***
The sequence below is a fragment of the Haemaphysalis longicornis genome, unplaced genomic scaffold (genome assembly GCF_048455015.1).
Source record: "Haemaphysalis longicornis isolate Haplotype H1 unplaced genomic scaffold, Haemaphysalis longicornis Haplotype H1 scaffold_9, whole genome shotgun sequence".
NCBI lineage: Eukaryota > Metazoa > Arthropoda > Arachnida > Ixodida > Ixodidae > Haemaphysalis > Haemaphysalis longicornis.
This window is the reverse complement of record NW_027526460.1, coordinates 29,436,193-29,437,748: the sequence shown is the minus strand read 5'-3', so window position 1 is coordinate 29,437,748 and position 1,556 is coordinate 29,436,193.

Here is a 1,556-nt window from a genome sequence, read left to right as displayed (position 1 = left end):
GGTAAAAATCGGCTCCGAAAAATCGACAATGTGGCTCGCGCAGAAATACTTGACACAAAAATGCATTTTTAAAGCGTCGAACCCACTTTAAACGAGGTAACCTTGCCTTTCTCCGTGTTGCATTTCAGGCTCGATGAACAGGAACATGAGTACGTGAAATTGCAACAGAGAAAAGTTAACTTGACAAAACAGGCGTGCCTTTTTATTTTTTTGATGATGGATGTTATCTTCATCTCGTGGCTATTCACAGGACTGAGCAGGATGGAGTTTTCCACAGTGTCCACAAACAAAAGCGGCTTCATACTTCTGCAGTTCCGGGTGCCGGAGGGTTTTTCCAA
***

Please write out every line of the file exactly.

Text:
The sequence below is a fragment of the Haemaphysalis longicornis genome, unplaced genomic scaffold (genome assembly GCF_048455015.1).
Source record: "Haemaphysalis longicornis isolate Haplotype H1 unplaced genomic scaffold, Haemaphysalis longicornis Haplotype H1 scaffold_9, whole genome shotgun sequence".
NCBI lineage: Eukaryota > Metazoa > Arthropoda > Arachnida > Ixodida > Ixodidae > Haemaphysalis > Haemaphysalis longicornis.
This window is the reverse complement of record NW_027526460.1, coordinates 29,436,193-29,437,748: the sequence shown is the minus strand read 5'-3', so window position 1 is coordinate 29,437,748 and position 1,556 is coordinate 29,436,193.

Here is a 1,556-nt window from a genome sequence, read left to right as displayed (position 1 = left end):
GGTAAAAATCGGCTCCGAAAAATCGACAATGTGGCTCGCGCAGAAATACTTGACACAAAAATGCATTTTTAAAGCGTCGAACCCACTTTAAACGAGGTAACCTTGCCTTTCTCCGTGTTGCATTTCAGGCTCGATGAACAGGAACATGAGTACGTGAAATTGCAACAGAGAAAAGTTAACTTGACAAAACAGGCGTGCCTTTTTATTTTTTTGATGATGGATGTTATCTTCATCTCGTGGCTATTCACAGGACTGAGCAGGATGGAGTTTTCCACAGTGTCCACAAACAAAAGCGGCTTCATACTTCTGCAGTTCCGGGTGCCGGAGGGTTTTTCCAA